The first few months of having a baby in your life will bring a swarm of emotions. The new mothers especially are often unprepared for the physical impact of childbirth, and yet motherhood has further shocks in store.
People expect that having a baby is going to be a source of happiness, and of course it is, and should be. But as a new mother you may be very far from feeling this straight away, and this can bring with it a large amount of anxiety. You may go through a short period of feeling emotional and tearful, which may be brief and manageable (known as ‘baby blues’), or you may develop deeper and longer-term depression known as post-natal depression.
At least one 1 out of 10 mothers will go through post natal depression. This usually occurs in the first 3 months after child birth. It can range from being relatively mild to very hard-hitting.
What are the minor symptoms of depression?
You may go through one or more of the following experiences, although it’s extremely unlikely that you will go through all of them.
- Feeling very low, thinking that nothing is any good
- Feeling tired and very lethargic
- Feeling unable to cope
- Feeling guilty about not coping, or about not loving the baby enough
- Being irritable, wanting to cry for simply things
- Losing your appetite
- Loss of sleep – either through not being able to fall asleep, waking up early or having vivid nightmares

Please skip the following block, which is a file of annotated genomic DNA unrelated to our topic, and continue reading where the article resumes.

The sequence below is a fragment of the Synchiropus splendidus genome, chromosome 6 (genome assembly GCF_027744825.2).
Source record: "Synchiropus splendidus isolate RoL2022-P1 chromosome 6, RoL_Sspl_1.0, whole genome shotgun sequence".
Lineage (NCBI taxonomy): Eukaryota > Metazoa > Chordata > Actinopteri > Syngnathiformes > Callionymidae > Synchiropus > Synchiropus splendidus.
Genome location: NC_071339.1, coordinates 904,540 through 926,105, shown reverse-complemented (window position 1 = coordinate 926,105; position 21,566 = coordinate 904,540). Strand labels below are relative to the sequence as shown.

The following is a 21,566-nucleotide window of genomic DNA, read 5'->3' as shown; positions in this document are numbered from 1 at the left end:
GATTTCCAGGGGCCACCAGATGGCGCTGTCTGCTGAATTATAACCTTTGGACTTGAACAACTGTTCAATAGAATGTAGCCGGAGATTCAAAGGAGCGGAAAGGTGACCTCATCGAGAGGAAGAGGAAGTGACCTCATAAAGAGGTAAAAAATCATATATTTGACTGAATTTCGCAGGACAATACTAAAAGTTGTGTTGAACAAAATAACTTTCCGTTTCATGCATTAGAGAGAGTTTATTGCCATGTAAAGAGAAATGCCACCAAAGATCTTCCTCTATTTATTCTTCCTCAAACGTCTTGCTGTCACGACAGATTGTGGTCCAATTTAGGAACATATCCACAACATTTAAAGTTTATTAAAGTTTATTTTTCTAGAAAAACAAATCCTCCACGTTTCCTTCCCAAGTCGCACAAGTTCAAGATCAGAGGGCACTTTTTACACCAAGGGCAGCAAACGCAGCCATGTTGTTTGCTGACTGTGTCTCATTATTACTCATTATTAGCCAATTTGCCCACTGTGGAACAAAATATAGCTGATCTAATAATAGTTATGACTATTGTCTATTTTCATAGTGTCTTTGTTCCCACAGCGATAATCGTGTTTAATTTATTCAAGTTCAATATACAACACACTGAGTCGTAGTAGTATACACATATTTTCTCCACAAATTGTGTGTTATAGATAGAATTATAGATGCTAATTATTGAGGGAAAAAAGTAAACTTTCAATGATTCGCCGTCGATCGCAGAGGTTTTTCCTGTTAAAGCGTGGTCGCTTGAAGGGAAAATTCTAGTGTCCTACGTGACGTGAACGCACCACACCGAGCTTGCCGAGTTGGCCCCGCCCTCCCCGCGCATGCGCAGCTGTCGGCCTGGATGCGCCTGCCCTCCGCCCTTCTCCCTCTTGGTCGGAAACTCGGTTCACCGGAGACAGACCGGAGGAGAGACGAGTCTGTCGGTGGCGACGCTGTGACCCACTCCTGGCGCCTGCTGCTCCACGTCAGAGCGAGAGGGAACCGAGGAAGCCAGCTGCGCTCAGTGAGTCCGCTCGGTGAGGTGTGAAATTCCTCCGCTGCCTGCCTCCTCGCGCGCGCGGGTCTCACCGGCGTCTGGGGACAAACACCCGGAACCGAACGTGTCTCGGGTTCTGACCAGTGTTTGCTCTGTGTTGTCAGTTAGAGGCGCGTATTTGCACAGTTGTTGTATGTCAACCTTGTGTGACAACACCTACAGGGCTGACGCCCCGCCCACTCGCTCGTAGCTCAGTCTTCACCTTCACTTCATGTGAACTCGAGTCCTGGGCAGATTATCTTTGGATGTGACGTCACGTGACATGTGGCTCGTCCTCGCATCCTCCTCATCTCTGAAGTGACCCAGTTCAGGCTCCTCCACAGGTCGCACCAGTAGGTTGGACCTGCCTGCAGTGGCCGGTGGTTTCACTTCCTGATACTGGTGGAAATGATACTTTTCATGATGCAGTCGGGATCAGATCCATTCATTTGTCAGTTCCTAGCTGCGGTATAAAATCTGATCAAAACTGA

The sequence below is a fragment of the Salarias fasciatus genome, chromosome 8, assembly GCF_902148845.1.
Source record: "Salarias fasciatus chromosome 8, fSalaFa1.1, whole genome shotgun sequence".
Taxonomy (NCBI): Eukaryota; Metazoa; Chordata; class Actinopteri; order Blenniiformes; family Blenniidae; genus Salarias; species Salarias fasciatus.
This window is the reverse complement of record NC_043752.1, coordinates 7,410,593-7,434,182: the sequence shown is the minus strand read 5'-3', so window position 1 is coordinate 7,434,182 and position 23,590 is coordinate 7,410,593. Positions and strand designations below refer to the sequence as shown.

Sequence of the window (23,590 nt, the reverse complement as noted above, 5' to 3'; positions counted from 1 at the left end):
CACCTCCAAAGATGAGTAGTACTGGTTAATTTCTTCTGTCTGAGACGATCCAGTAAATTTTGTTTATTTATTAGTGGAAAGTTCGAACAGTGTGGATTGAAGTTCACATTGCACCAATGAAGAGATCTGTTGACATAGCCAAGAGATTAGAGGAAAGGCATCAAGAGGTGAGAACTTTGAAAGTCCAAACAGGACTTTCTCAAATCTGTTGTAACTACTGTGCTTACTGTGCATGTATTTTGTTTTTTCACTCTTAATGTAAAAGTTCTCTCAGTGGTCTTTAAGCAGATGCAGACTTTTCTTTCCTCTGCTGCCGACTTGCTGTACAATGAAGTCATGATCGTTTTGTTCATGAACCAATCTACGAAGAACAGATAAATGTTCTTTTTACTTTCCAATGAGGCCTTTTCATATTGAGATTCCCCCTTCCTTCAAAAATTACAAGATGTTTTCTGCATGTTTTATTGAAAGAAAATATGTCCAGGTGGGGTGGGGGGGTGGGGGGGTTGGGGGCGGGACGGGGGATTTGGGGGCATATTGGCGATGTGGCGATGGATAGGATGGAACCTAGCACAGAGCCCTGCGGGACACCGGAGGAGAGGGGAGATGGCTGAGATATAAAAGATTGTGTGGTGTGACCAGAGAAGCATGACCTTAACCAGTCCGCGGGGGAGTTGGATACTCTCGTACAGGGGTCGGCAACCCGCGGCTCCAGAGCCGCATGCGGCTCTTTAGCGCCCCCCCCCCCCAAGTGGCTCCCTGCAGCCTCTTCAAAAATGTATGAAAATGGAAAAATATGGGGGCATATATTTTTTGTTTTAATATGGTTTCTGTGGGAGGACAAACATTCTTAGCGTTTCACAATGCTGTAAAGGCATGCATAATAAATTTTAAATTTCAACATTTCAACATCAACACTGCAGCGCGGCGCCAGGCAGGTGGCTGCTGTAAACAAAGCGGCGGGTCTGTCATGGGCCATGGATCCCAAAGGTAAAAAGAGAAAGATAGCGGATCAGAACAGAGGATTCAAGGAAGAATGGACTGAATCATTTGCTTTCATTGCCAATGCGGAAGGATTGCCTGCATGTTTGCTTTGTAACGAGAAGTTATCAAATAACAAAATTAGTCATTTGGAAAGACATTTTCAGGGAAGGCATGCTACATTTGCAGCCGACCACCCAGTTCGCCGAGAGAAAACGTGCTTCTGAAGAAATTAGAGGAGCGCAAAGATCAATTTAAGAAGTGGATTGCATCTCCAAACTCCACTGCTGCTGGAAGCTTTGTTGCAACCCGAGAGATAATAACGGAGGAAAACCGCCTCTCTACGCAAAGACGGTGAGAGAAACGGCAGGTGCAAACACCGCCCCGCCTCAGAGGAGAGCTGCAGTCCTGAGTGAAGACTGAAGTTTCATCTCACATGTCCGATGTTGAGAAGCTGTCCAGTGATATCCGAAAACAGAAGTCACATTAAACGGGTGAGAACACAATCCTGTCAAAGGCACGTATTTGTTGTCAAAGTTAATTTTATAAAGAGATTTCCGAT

It is likely that these mild symptoms will vanish as time passes by.
When are the more serious symptoms?
- Being hostile to your baby
- Physical symptoms like stomach pains, headaches, and blurred vision
- Obsessive fears about the baby’s health or well-being
- Obsessive fears about yourself and others members of the family
- Thoughts about death
- Thoughts of feeling out of control and when you think you are going mad
How is Post Natal Depression Diagnosed?
This is mainly assessed by your doctor who will go through a series of questions and answers that will help the doctor assess your mental stability.
Who is at risk of getting post natal depression?
Though it is normal to have mild mood swings during the first few months, things can get serious for some mothers.
Those who are mainly at risk include;
- Mothers with a family history of psychiatric illness
- Some mothers that have a difficult labour with a long painful delivery or unplanned caesarean section or emergancy treatment, you could be at risk
- Mothers that lack support from their family members could feel pressured during the onset of child care that could lead to feeling alone and at risk of harming oneself and the baby
It is also said that due to the hormonal changes a mother can get depression as the hormones oestrogen and progesterone affect our emotions.
Dealing with Post Natal Depression
Post natal depression usually gets better in time, although it may take up to a year to fully recover. Love, support and nurturing from family, friends and community is vital in helping a mother cope in this illness. If not treated post natal depression can have a negative effect on bonding between mother and the baby.
Most mothers suffering from this will feel that it is important to feel understood and supported. A sympathetic listener, who can hear about your feelings and worries without judging, can bring enormous relief.
One of the most helpful things is to talk to other mothers and fathers – it can be very reassuring to find that all new parents share the same anxieties and frustrations.
Additional help with child care may be needed if you are suffering from this illness. An option for treatment is physical activity such as taking a walk in the park, taking part in a sport and so on.